Another use for lipid rescue?


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I note with interest the recent correspondence concerning the use of lipid rescue for cardiac arrest caused by local anaesthetic toxicity [1, 2], and the theories about the possible mechanisms of action. I would like to ask those who have had successfully used lipid rescue in resuscitation whether they have ever had the opportunity to evaluate whether the regional block was still working after the lipid infusion had been administered? If the block had disappeared, this might imply that the lipid acts as a ‘lipid sink’[3]. If, however, the block remains, this would give weight to the argument that the lipids influence acylcarnitine exchange in cardiac mitochondria [4].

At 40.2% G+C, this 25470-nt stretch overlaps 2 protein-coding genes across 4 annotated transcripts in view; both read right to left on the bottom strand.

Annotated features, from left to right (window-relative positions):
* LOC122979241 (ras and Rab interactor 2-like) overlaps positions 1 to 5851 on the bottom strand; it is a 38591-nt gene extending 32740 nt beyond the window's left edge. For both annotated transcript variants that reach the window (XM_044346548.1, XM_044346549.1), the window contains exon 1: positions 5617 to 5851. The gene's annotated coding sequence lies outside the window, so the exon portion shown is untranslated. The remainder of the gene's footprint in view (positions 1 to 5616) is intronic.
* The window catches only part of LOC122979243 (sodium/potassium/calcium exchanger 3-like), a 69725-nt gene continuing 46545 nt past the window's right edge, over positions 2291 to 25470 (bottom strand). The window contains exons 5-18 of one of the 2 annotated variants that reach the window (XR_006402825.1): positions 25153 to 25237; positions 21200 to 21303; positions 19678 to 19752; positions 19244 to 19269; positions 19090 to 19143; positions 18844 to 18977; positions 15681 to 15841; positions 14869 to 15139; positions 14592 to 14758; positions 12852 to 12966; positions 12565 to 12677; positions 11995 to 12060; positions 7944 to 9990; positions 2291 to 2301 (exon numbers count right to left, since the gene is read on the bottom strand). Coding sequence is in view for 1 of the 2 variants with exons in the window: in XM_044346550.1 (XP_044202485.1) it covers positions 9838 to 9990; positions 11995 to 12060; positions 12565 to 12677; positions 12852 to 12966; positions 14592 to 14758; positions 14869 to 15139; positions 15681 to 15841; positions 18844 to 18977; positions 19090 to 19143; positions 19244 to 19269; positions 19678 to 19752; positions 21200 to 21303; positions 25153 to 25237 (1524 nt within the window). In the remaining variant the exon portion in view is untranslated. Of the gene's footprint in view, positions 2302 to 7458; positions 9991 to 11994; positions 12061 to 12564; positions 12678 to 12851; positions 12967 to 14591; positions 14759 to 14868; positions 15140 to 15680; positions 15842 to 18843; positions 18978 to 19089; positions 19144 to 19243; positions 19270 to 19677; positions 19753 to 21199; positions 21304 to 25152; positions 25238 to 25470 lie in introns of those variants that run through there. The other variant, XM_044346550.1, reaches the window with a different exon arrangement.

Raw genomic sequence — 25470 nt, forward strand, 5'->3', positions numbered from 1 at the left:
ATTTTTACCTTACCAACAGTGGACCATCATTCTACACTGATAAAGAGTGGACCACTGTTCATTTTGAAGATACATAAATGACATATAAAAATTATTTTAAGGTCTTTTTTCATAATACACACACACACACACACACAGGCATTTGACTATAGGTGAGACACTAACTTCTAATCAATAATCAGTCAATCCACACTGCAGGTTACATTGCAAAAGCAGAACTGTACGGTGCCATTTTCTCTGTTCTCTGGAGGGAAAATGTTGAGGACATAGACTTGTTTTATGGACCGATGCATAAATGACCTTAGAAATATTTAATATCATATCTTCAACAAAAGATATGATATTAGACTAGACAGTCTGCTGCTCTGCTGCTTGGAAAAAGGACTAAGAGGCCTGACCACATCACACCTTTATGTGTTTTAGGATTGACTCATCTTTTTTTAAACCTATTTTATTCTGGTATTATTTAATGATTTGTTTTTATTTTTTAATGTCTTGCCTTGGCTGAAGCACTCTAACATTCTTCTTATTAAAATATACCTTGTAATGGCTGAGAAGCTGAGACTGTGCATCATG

A rare complication of peripheral nerve block is that it may persist for days or even weeks, causing concern for patients and anaesthetists alike. This is difficult to explain on the basis of the pharmacokinetic and pharmacodynamic properties of local anaesthetics [5]; however, it may be equally difficult to attribute the symptoms to direct nerve injury. The use of lipid outside its licence would need to be discussed in detail with the patient, but perhaps a lipid infusion might also be helpful in these unusual circumstances?